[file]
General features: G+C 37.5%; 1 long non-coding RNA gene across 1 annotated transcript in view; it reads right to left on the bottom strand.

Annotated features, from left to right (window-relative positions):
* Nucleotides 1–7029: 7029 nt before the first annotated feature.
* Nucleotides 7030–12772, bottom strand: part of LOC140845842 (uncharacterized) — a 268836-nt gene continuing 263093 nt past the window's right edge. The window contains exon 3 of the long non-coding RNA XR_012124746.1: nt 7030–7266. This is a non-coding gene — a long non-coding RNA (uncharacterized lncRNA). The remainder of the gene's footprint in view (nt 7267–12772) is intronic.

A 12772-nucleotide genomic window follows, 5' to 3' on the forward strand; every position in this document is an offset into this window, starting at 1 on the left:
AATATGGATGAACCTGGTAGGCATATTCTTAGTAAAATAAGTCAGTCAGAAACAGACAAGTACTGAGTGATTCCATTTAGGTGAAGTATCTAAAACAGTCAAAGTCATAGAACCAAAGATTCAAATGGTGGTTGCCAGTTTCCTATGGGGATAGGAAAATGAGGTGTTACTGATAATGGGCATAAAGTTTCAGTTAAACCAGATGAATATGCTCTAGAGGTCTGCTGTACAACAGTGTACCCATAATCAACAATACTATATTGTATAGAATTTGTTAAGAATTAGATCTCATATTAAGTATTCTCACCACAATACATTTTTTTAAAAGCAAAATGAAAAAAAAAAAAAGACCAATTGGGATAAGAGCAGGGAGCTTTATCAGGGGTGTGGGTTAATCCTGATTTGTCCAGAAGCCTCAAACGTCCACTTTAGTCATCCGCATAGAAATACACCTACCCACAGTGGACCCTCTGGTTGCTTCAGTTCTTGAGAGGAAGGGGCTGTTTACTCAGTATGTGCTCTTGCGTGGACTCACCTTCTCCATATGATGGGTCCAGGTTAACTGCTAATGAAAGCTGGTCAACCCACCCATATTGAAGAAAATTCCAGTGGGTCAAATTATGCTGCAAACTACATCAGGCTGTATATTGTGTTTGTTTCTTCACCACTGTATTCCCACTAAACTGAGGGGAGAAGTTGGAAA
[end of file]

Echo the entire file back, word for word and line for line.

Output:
General features: G+C 37.5%; 1 long non-coding RNA gene across 1 annotated transcript in view; it reads right to left on the bottom strand.

Annotated features, from left to right (window-relative positions):
* Nucleotides 1–7029: 7029 nt before the first annotated feature.
* Nucleotides 7030–12772, bottom strand: part of LOC140845842 (uncharacterized) — a 268836-nt gene continuing 263093 nt past the window's right edge. The window contains exon 3 of the long non-coding RNA XR_012124746.1: nt 7030–7266. This is a non-coding gene — a long non-coding RNA (uncharacterized lncRNA). The remainder of the gene's footprint in view (nt 7267–12772) is intronic.

A 12772-nucleotide genomic window follows, 5' to 3' on the forward strand; every position in this document is an offset into this window, starting at 1 on the left:
AATATGGATGAACCTGGTAGGCATATTCTTAGTAAAATAAGTCAGTCAGAAACAGACAAGTACTGAGTGATTCCATTTAGGTGAAGTATCTAAAACAGTCAAAGTCATAGAACCAAAGATTCAAATGGTGGTTGCCAGTTTCCTATGGGGATAGGAAAATGAGGTGTTACTGATAATGGGCATAAAGTTTCAGTTAAACCAGATGAATATGCTCTAGAGGTCTGCTGTACAACAGTGTACCCATAATCAACAATACTATATTGTATAGAATTTGTTAAGAATTAGATCTCATATTAAGTATTCTCACCACAATACATTTTTTTAAAAGCAAAATGAAAAAAAAAAAAAGACCAATTGGGATAAGAGCAGGGAGCTTTATCAGGGGTGTGGGTTAATCCTGATTTGTCCAGAAGCCTCAAACGTCCACTTTAGTCATCCGCATAGAAATACACCTACCCACAGTGGACCCTCTGGTTGCTTCAGTTCTTGAGAGGAAGGGGCTGTTTACTCAGTATGTGCTCTTGCGTGGACTCACCTTCTCCATATGATGGGTCCAGGTTAACTGCTAATGAAAGCTGGTCAACCCACCCATATTGAAGAAAATTCCAGTGGGTCAAATTATGCTGCAAACTACATCAGGCTGTATATTGTGTTTGTTTCTTCACCACTGTATTCCCACTAAACTGAGGGGAGAAGTTGGAAA